I’ll tell you this much…that scene is pretty much the reason I’ve stayed in shape to this day 35 years later (Laughs).  I’m a pretty avid gardener now so I’ve avoided the beer gut but I was really into body building when I was younger and really idolized Arnold Schwarzenegger so as you can imagine getting to work with him in “The Terminator” was such a thrill.  Ultimately I was always pretty conscious of using my physique as one of my tools as an actor and I knew that scene would allow me to just be able to rip off my shirt and let it rip.  Plus Tom (Cruise) is a pretty competitive guy so he’d be in shape and going all out and Val was really going for it as well, Tony almost just sat back and we played with it.  Ultimately even when people are trying to make something else out of that scene, I’m pretty proud of it because we were having a lot of fun right in the moment.

Ultimately, Rick won’t be picking up the mantle of “Slider” again in Top Gun: Maverick but he’s pretty stoked for the final product and really understands the unique nature of bringing this world and this character which made Tom Cruise a household name.  He’s looking forward to the final product and expects it to be as layered and satisfying as the original film, but when I asked him if he was disappointed and maybe had the itch to pick up the Ray-Ban’s again he had this to say…

(Laughs) Slider is more than happy right now; he retired from the military and became a commercial airline pilot! (Laughs)  After 30 years of flying the LA to London route he’s more than happy to kick up his feet and read the paper or have a few beers with some old friends (Laughs)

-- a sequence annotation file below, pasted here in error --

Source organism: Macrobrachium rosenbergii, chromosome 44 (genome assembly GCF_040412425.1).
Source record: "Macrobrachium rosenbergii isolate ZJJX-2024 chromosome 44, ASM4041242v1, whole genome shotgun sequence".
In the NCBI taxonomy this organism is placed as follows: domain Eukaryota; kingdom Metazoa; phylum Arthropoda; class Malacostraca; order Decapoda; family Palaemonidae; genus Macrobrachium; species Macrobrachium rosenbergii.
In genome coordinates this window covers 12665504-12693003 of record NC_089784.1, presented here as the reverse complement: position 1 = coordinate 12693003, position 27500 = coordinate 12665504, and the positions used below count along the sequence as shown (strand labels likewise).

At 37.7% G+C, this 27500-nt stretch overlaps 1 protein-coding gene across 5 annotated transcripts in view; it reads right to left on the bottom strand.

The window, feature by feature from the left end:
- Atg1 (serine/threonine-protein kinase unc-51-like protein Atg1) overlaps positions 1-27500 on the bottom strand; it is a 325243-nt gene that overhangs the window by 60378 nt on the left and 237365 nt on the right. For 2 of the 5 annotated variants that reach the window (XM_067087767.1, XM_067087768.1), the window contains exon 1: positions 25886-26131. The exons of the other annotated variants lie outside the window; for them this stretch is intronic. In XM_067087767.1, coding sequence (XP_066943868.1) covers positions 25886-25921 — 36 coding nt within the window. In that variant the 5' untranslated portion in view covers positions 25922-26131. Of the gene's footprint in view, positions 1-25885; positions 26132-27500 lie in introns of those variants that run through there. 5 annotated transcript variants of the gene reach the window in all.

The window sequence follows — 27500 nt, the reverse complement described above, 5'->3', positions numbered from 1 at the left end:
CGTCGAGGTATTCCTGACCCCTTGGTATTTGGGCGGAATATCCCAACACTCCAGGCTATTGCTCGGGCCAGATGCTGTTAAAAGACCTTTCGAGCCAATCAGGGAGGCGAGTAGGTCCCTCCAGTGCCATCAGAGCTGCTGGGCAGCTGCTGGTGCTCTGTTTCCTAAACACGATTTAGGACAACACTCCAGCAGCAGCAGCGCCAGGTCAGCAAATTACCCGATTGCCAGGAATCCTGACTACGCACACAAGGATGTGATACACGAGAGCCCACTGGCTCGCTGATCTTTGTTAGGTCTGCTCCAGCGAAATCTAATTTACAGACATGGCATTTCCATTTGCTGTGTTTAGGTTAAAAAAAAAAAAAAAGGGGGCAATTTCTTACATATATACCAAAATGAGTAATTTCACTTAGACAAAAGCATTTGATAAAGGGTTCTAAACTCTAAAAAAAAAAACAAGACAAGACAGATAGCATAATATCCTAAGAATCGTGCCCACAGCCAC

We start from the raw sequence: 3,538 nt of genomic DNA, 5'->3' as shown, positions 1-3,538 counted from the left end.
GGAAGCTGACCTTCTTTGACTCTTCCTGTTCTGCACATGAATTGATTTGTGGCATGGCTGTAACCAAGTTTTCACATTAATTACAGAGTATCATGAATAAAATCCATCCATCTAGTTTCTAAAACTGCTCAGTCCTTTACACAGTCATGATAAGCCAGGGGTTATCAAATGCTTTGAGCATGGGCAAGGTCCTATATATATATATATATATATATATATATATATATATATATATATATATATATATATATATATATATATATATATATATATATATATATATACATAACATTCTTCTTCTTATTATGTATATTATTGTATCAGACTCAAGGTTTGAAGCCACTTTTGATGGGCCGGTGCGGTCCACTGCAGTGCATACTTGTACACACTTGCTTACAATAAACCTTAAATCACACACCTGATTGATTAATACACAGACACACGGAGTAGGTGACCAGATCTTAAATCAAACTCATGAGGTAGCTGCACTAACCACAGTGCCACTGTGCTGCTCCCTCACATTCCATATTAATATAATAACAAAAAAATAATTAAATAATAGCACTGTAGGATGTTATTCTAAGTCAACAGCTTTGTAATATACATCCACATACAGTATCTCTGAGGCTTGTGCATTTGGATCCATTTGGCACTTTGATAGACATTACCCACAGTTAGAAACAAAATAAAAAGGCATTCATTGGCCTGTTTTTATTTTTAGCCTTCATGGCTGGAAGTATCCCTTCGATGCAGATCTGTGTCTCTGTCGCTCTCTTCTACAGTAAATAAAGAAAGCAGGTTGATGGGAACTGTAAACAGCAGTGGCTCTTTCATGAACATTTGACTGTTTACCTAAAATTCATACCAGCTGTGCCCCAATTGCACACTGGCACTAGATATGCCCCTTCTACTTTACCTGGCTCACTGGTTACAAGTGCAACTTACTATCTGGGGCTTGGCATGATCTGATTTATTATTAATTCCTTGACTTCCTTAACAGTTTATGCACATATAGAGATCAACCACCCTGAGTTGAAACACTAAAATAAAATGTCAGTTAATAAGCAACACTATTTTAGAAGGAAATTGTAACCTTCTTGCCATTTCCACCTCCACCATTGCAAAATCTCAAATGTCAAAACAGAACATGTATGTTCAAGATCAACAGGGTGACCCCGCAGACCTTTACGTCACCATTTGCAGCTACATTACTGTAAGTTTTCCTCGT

Slider and Rick are actually pretty similar guys, for all of his iconic and memorable roles that he’s had, Rick actually semi-retired from Hollywood and walked away from the game, I had to ask him what the secret was…

 

 

You know…I’ve been married 38 years, never had to deal with any kind of substance abuse issues in my life and I hit a point where I was just really satisfied because I had been in some of the biggest movies of the 1980’s, I got to be in one of the biggest TV shows of the 1990s and I just felt like I was stealing time from myself and more importantly from my kids.  We were living in Ojai in California on this beautiful piece of land and the call from my family and my garden was just too strong.  Hollywood is a transitory business and I found a way to gracefully bow out somewhat, I found a second passion in real estate and developing properties and I always knew that it was something that I’d either transition out of or be transitioned out of…that being said, I’m still a pretty young guy if anyone has any interesting scripts they want to send me, I’ll glad let you know what I think! (Laughs)

Slider may not get back in the cockpit anytime soon, but Top Gun isn’t going anywhere in film history lore.

 

This post was written by
David Voigt is a Toronto based writer with a problem and a passion for the moving image and all things cinema. Having moved from production to the critical side of the aisle for well over 10 years now at outlets like Examiner.com, Criticize This, Dork Shelf (Now That Shelf), to.Night Newspaper he’s been all across his city, the country and the continent in search of all the news and reviews that are fit to print from the world of cinema.